This week, with the help of Peter Nichol from the Northern Fruit Group, the trees that were created at our March grafting workshop were pruned. Mainly this involved pruning out the growth underneath the graft, where the rootstock was growing vigourously. This was also an opportunity to look closely at how the trees were growing and to take the tape off a few to see how the union between the rootstock and the scion had taken.
For first time grafters there was some very good work (said Peter). None of the plum grafts took, but the rootstock has bulked up over the year, offering a better chance of success next year. The other interesting development is that where the grafting failed some of the rootstock has branched out - providing two stems on which to graft. This means we could grow a damson on one side and a greengage on the other (for example). These are called family trees, and are available commercially, but we will be able to choose material from particularly tasty plums or apples available on the allotment site or from other communtity orchards locally to graft.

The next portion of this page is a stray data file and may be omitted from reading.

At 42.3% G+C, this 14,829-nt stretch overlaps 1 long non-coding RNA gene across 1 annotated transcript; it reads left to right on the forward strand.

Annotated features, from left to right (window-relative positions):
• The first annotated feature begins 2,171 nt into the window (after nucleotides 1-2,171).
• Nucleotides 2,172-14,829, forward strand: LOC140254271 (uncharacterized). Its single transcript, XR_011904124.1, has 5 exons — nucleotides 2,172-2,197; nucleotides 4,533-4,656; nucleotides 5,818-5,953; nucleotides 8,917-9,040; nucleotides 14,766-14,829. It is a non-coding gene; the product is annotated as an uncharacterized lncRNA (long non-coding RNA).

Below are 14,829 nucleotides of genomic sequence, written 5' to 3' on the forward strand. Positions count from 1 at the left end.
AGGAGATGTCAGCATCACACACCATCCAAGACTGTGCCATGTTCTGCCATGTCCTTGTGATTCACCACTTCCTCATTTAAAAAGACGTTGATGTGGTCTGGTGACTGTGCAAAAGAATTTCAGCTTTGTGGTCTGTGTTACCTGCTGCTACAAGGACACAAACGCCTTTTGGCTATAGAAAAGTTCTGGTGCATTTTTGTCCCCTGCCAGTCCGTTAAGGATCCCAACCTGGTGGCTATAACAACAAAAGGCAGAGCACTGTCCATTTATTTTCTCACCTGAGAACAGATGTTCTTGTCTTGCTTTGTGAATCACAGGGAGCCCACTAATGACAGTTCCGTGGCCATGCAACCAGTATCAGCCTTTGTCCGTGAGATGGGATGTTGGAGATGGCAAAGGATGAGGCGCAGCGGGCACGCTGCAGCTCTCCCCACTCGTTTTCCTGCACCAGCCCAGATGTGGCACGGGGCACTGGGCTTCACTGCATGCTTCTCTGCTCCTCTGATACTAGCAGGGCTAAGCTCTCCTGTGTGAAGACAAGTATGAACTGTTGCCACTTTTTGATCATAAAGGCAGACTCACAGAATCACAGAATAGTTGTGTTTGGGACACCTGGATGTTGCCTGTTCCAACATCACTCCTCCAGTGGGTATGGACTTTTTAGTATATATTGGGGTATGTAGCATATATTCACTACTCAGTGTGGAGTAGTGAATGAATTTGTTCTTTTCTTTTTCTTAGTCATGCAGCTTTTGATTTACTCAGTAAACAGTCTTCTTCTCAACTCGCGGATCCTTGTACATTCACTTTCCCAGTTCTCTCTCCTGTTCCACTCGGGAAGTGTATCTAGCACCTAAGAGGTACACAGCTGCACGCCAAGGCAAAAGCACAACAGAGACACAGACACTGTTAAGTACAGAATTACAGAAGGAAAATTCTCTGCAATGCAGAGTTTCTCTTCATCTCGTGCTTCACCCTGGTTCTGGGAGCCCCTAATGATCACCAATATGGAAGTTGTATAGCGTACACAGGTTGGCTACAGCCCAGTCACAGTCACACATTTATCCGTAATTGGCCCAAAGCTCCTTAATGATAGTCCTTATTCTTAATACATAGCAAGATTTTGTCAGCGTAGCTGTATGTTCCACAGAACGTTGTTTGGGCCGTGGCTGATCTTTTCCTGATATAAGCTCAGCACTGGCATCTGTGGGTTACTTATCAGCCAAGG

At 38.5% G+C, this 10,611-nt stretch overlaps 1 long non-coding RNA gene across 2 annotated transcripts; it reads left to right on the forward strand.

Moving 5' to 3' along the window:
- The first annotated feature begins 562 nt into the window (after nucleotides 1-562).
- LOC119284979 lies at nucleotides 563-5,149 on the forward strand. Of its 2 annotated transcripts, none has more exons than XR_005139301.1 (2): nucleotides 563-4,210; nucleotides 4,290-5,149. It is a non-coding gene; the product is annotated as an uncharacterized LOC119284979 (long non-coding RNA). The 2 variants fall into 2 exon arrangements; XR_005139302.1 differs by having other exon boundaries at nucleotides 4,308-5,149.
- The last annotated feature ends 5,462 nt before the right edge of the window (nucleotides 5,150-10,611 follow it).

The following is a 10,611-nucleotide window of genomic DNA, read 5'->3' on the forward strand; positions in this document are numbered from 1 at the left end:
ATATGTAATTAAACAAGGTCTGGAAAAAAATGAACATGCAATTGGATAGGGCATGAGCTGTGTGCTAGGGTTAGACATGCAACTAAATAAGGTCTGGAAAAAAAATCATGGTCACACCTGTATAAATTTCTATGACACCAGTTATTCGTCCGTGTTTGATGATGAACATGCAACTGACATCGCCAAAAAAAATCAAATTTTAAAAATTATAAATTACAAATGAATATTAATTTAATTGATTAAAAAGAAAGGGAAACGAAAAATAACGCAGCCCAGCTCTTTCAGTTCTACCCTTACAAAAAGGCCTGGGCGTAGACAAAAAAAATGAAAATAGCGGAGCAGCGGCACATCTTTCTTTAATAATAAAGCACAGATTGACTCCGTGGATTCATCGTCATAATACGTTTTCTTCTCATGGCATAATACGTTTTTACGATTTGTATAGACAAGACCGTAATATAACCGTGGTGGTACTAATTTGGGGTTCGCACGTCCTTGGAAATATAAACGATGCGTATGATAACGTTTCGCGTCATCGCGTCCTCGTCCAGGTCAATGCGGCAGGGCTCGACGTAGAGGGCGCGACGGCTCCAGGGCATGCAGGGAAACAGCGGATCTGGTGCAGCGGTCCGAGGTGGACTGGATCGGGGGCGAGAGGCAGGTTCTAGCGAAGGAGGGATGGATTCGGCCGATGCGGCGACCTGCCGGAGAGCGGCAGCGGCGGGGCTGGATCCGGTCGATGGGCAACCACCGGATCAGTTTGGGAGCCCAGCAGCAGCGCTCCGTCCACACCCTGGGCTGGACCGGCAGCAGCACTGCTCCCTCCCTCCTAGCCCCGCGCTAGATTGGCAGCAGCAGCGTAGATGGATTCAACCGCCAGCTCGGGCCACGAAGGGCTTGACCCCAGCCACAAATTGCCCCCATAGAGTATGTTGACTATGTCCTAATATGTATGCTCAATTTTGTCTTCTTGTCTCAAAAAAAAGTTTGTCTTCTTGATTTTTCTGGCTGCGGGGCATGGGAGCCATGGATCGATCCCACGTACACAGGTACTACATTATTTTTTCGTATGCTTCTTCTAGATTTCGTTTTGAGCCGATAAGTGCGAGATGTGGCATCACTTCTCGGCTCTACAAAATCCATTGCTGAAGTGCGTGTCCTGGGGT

We have 30 apple trees, some of which are duplicates. The most prolific grafters were Teresa and Natalia who both created 6 trees with Pete creating 5 trees.